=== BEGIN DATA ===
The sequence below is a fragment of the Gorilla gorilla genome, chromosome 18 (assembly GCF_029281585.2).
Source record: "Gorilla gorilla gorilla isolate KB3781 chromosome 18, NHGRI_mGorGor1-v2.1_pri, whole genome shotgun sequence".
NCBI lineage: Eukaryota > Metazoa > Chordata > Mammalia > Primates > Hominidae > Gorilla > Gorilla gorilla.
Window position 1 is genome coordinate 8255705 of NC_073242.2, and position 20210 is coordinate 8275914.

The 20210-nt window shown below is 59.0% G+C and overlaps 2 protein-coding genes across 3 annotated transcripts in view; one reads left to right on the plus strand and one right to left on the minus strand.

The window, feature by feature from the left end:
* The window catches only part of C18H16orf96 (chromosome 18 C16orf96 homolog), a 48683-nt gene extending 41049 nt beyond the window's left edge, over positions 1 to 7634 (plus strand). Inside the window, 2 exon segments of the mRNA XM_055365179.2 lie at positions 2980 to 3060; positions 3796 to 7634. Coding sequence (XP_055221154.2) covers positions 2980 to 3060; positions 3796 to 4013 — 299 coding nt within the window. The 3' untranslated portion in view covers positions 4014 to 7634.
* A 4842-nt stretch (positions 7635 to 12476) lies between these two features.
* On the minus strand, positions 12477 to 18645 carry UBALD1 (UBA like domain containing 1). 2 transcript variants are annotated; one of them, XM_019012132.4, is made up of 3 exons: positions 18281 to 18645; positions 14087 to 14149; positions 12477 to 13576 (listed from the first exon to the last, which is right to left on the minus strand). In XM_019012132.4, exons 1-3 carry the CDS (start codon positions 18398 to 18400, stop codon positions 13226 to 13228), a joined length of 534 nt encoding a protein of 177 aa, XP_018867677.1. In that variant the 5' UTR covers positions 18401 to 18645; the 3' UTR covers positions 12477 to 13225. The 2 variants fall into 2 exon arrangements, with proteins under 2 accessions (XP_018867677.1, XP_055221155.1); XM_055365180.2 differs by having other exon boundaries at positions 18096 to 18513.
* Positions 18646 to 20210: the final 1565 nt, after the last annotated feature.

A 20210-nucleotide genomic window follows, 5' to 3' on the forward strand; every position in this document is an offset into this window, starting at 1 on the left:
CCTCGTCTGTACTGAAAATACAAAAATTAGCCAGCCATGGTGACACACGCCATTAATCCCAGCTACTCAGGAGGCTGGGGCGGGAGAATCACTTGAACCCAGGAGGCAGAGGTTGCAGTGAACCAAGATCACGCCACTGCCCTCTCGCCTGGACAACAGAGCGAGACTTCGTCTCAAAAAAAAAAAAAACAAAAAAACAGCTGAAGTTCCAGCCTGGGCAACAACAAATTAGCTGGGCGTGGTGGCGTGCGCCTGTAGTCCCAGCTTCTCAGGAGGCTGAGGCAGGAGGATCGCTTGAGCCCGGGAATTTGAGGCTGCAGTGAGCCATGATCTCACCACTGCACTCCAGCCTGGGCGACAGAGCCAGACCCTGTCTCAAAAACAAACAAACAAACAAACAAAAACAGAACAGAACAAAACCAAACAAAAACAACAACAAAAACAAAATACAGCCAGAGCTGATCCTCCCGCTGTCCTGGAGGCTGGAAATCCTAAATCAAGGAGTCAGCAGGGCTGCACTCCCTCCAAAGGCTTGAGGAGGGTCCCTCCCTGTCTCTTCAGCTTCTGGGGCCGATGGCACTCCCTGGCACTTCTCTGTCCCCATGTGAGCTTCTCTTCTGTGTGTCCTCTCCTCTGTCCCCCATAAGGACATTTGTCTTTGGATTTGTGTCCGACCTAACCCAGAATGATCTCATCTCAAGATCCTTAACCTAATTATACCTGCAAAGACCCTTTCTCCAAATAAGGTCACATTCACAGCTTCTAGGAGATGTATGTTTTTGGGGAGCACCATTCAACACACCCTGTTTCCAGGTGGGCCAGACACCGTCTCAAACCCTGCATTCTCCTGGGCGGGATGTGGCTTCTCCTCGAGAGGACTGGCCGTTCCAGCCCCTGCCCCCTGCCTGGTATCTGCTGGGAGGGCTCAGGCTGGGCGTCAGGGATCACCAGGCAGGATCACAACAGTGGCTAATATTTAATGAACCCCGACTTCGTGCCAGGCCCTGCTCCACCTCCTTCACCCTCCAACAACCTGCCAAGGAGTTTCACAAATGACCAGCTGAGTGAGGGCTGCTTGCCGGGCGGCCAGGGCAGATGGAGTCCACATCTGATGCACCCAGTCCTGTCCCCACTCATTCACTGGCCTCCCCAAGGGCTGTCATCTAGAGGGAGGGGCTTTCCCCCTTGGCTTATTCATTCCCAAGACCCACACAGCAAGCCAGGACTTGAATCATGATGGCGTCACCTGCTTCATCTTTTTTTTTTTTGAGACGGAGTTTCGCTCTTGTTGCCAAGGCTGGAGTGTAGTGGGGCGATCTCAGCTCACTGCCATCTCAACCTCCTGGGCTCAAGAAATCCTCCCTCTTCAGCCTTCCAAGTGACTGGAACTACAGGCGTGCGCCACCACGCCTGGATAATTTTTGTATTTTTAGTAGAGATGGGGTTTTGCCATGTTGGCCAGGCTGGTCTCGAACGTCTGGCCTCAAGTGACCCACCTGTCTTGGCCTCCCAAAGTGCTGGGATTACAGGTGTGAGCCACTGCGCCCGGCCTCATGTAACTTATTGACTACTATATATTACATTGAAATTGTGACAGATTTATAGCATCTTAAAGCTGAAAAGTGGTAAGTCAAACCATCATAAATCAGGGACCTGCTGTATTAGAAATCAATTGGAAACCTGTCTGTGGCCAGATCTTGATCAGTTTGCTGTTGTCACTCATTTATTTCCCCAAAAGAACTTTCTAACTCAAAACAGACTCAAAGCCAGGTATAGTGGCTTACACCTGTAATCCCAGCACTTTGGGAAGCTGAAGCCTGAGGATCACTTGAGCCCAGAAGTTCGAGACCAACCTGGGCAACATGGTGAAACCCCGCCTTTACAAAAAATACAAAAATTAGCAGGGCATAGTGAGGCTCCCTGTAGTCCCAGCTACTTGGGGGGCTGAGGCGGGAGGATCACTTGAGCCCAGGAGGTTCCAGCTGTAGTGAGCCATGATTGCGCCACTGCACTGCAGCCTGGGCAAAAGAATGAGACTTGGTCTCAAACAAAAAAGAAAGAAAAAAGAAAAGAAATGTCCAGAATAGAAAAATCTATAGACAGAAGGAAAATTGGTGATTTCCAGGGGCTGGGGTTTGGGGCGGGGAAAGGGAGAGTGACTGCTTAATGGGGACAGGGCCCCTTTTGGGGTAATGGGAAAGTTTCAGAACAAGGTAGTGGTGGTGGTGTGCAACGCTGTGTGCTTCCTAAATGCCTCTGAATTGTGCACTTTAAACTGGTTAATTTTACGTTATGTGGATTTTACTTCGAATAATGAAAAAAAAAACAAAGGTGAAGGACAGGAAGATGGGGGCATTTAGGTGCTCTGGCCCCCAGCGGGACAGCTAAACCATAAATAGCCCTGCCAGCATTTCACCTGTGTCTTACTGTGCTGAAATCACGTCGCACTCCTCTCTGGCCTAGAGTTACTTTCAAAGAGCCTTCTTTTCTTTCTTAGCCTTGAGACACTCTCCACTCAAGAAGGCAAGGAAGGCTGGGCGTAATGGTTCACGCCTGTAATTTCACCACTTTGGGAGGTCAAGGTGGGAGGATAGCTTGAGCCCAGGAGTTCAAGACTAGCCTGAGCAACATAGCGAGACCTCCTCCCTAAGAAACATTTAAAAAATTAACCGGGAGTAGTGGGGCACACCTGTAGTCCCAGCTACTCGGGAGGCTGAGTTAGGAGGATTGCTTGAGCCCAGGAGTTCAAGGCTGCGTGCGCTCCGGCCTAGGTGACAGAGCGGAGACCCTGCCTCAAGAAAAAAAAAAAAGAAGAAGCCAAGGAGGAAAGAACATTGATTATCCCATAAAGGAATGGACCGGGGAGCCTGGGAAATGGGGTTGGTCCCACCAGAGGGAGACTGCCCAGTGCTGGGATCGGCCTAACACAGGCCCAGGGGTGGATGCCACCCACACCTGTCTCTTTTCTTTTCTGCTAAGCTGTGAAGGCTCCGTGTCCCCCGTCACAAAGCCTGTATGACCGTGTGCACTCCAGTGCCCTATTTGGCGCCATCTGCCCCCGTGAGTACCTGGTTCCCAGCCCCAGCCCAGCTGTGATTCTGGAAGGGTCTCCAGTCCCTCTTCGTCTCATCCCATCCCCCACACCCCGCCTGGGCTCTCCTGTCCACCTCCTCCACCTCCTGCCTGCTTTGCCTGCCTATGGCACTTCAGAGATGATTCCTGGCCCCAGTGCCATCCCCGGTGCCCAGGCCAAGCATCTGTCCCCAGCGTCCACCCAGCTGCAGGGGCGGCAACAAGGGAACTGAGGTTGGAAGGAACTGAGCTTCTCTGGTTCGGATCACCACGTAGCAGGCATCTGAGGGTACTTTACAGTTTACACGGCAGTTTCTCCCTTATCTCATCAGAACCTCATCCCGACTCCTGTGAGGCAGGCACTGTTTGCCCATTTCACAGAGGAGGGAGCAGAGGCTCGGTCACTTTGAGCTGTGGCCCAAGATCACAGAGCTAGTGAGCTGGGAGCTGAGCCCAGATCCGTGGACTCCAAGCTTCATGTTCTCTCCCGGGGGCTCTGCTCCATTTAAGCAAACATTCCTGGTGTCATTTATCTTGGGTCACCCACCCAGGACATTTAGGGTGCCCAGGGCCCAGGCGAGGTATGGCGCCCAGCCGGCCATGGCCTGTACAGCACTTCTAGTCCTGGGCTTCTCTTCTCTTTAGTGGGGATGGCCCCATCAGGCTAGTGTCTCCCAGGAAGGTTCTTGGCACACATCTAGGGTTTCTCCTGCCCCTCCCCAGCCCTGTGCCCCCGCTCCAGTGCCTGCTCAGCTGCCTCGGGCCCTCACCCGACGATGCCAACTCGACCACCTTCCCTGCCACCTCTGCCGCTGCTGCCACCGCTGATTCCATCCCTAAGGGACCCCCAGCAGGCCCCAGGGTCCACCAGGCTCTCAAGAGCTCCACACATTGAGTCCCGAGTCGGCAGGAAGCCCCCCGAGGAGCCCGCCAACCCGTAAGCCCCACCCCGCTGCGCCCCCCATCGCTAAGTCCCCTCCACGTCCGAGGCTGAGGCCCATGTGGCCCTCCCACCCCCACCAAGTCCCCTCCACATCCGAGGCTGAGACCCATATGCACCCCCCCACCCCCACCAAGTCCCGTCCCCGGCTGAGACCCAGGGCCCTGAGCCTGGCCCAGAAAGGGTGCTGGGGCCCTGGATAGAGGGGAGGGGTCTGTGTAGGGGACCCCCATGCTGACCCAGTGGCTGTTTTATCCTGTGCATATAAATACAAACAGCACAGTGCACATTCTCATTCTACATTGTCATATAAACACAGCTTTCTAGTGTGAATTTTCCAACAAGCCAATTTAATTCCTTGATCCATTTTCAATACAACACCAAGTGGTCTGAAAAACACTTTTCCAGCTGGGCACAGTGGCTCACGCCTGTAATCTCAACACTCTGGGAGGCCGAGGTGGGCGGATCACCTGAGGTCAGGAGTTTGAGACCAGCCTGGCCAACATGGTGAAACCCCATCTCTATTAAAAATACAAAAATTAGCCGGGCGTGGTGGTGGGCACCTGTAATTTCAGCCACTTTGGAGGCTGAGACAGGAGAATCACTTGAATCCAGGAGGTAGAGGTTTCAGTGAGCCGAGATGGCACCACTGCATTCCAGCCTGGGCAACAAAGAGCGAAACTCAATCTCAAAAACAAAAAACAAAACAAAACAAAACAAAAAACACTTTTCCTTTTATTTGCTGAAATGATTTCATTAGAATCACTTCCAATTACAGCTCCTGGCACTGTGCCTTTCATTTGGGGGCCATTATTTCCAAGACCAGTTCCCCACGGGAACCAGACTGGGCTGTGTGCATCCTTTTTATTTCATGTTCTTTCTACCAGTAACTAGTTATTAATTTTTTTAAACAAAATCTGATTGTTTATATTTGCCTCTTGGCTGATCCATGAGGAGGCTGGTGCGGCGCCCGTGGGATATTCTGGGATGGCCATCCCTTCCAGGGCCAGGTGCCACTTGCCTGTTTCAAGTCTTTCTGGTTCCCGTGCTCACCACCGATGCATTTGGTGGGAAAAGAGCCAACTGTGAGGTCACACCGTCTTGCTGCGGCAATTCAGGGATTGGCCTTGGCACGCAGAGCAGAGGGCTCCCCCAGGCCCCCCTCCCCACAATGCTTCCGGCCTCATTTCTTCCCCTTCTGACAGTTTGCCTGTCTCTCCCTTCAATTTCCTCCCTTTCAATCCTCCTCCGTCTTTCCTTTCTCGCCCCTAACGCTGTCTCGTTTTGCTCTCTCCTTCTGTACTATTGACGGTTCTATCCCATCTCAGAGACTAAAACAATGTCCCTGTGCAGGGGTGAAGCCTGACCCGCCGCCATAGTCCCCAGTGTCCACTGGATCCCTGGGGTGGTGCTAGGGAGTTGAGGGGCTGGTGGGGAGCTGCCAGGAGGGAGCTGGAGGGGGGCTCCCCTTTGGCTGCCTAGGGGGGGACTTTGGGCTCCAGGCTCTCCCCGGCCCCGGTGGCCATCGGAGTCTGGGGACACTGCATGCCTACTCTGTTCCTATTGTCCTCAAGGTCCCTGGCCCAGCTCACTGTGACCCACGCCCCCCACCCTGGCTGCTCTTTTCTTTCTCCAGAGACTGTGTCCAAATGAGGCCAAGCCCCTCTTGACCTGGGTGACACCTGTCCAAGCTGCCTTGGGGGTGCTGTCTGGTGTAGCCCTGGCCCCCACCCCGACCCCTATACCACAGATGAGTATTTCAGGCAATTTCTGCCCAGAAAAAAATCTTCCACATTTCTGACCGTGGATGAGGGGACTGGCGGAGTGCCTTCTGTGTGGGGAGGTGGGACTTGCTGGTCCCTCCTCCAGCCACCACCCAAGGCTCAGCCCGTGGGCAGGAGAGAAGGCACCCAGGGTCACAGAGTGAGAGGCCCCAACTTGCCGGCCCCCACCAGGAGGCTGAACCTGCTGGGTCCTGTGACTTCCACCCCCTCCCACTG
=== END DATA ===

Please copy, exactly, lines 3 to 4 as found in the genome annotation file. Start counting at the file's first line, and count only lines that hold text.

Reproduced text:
NCBI lineage: Eukaryota > Metazoa > Chordata > Mammalia > Primates > Hominidae > Gorilla > Gorilla gorilla.
Window position 1 is genome coordinate 8255705 of NC_073242.2, and position 20210 is coordinate 8275914.